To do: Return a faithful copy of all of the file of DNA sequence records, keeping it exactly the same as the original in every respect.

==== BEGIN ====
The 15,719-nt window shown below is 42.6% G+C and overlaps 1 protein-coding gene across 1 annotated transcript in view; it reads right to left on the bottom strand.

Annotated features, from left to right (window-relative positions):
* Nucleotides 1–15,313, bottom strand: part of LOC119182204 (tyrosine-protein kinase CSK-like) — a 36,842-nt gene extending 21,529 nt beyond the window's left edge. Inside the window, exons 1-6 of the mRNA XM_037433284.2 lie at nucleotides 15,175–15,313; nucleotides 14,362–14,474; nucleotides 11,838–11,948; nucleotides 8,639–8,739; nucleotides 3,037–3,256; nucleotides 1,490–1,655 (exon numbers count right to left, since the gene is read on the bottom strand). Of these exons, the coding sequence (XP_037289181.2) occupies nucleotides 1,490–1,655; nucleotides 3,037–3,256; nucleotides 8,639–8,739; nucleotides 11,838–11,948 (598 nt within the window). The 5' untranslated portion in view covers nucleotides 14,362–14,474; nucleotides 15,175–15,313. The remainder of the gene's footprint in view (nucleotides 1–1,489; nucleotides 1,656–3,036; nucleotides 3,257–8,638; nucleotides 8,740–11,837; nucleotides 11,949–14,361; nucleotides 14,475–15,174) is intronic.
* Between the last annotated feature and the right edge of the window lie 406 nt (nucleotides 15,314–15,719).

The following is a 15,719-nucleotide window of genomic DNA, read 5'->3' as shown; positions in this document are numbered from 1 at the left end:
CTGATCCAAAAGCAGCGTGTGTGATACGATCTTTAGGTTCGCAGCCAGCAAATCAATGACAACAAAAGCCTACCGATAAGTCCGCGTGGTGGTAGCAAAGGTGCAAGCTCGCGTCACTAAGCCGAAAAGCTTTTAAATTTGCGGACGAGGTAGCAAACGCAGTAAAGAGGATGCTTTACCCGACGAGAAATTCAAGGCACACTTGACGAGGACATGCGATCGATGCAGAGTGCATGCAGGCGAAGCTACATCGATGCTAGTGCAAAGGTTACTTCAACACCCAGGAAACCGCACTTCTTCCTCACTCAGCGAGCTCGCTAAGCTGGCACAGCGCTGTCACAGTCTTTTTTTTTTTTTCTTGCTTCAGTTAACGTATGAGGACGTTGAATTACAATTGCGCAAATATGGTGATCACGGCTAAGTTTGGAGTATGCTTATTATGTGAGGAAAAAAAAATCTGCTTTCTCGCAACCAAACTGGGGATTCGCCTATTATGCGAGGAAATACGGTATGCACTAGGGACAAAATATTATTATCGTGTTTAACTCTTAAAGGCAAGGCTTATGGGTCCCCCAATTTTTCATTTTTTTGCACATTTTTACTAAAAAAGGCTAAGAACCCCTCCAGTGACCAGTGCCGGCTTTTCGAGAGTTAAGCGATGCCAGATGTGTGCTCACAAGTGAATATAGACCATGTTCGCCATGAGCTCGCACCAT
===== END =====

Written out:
The 15,719-nt window shown below is 42.6% G+C and overlaps 1 protein-coding gene across 1 annotated transcript in view; it reads right to left on the bottom strand.

Annotated features, from left to right (window-relative positions):
* Nucleotides 1–15,313, bottom strand: part of LOC119182204 (tyrosine-protein kinase CSK-like) — a 36,842-nt gene extending 21,529 nt beyond the window's left edge. Inside the window, exons 1-6 of the mRNA XM_037433284.2 lie at nucleotides 15,175–15,313; nucleotides 14,362–14,474; nucleotides 11,838–11,948; nucleotides 8,639–8,739; nucleotides 3,037–3,256; nucleotides 1,490–1,655 (exon numbers count right to left, since the gene is read on the bottom strand). Of these exons, the coding sequence (XP_037289181.2) occupies nucleotides 1,490–1,655; nucleotides 3,037–3,256; nucleotides 8,639–8,739; nucleotides 11,838–11,948 (598 nt within the window). The 5' untranslated portion in view covers nucleotides 14,362–14,474; nucleotides 15,175–15,313. The remainder of the gene's footprint in view (nucleotides 1–1,489; nucleotides 1,656–3,036; nucleotides 3,257–8,638; nucleotides 8,740–11,837; nucleotides 11,949–14,361; nucleotides 14,475–15,174) is intronic.
* Between the last annotated feature and the right edge of the window lie 406 nt (nucleotides 15,314–15,719).

The following is a 15,719-nucleotide window of genomic DNA, read 5'->3' as shown; positions in this document are numbered from 1 at the left end:
CTGATCCAAAAGCAGCGTGTGTGATACGATCTTTAGGTTCGCAGCCAGCAAATCAATGACAACAAAAGCCTACCGATAAGTCCGCGTGGTGGTAGCAAAGGTGCAAGCTCGCGTCACTAAGCCGAAAAGCTTTTAAATTTGCGGACGAGGTAGCAAACGCAGTAAAGAGGATGCTTTACCCGACGAGAAATTCAAGGCACACTTGACGAGGACATGCGATCGATGCAGAGTGCATGCAGGCGAAGCTACATCGATGCTAGTGCAAAGGTTACTTCAACACCCAGGAAACCGCACTTCTTCCTCACTCAGCGAGCTCGCTAAGCTGGCACAGCGCTGTCACAGTCTTTTTTTTTTTTTCTTGCTTCAGTTAACGTATGAGGACGTTGAATTACAATTGCGCAAATATGGTGATCACGGCTAAGTTTGGAGTATGCTTATTATGTGAGGAAAAAAAAATCTGCTTTCTCGCAACCAAACTGGGGATTCGCCTATTATGCGAGGAAATACGGTATGCACTAGGGACAAAATATTATTATCGTGTTTAACTCTTAAAGGCAAGGCTTATGGGTCCCCCAATTTTTCATTTTTTTGCACATTTTTACTAAAAAAGGCTAAGAACCCCTCCAGTGACCAGTGCCGGCTTTTCGAGAGTTAAGCGATGCCAGATGTGTGCTCACAAGTGAATATAGACCATGTTCGCCATGAGCTCGCACCAT